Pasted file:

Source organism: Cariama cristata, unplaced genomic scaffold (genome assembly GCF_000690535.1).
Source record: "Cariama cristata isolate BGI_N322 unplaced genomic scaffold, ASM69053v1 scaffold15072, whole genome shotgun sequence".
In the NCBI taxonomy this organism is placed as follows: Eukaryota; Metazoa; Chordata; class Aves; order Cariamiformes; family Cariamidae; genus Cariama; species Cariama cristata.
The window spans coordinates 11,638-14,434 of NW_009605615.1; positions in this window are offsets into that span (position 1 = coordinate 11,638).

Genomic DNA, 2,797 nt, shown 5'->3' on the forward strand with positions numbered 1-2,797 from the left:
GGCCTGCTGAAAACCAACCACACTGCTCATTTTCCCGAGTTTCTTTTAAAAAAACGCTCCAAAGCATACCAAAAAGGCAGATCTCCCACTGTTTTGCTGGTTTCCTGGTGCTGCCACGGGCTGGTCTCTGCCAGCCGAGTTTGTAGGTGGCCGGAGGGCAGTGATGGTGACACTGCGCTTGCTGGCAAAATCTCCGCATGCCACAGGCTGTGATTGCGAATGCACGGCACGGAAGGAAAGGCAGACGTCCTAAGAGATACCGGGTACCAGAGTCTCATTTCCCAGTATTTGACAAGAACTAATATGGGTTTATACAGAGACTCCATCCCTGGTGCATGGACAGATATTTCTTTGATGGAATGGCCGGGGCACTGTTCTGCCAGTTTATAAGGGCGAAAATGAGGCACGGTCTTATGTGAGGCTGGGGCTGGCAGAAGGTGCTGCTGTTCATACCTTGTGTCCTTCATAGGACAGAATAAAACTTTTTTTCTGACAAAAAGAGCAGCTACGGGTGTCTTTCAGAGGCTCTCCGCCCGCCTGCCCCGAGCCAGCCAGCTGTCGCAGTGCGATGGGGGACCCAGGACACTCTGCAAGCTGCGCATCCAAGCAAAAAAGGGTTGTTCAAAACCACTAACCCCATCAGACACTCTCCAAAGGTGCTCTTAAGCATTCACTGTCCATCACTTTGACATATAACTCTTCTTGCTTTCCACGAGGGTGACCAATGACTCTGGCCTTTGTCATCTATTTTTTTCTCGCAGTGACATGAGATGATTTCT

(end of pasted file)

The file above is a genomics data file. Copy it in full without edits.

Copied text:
Source organism: Cariama cristata, unplaced genomic scaffold (genome assembly GCF_000690535.1).
Source record: "Cariama cristata isolate BGI_N322 unplaced genomic scaffold, ASM69053v1 scaffold15072, whole genome shotgun sequence".
In the NCBI taxonomy this organism is placed as follows: Eukaryota; Metazoa; Chordata; class Aves; order Cariamiformes; family Cariamidae; genus Cariama; species Cariama cristata.
The window spans coordinates 11,638-14,434 of NW_009605615.1; positions in this window are offsets into that span (position 1 = coordinate 11,638).

Genomic DNA, 2,797 nt, shown 5'->3' on the forward strand with positions numbered 1-2,797 from the left:
GGCCTGCTGAAAACCAACCACACTGCTCATTTTCCCGAGTTTCTTTTAAAAAAACGCTCCAAAGCATACCAAAAAGGCAGATCTCCCACTGTTTTGCTGGTTTCCTGGTGCTGCCACGGGCTGGTCTCTGCCAGCCGAGTTTGTAGGTGGCCGGAGGGCAGTGATGGTGACACTGCGCTTGCTGGCAAAATCTCCGCATGCCACAGGCTGTGATTGCGAATGCACGGCACGGAAGGAAAGGCAGACGTCCTAAGAGATACCGGGTACCAGAGTCTCATTTCCCAGTATTTGACAAGAACTAATATGGGTTTATACAGAGACTCCATCCCTGGTGCATGGACAGATATTTCTTTGATGGAATGGCCGGGGCACTGTTCTGCCAGTTTATAAGGGCGAAAATGAGGCACGGTCTTATGTGAGGCTGGGGCTGGCAGAAGGTGCTGCTGTTCATACCTTGTGTCCTTCATAGGACAGAATAAAACTTTTTTTCTGACAAAAAGAGCAGCTACGGGTGTCTTTCAGAGGCTCTCCGCCCGCCTGCCCCGAGCCAGCCAGCTGTCGCAGTGCGATGGGGGACCCAGGACACTCTGCAAGCTGCGCATCCAAGCAAAAAAGGGTTGTTCAAAACCACTAACCCCATCAGACACTCTCCAAAGGTGCTCTTAAGCATTCACTGTCCATCACTTTGACATATAACTCTTCTTGCTTTCCACGAGGGTGACCAATGACTCTGGCCTTTGTCATCTATTTTTTTCTCGCAGTGACATGAGATGATTTCT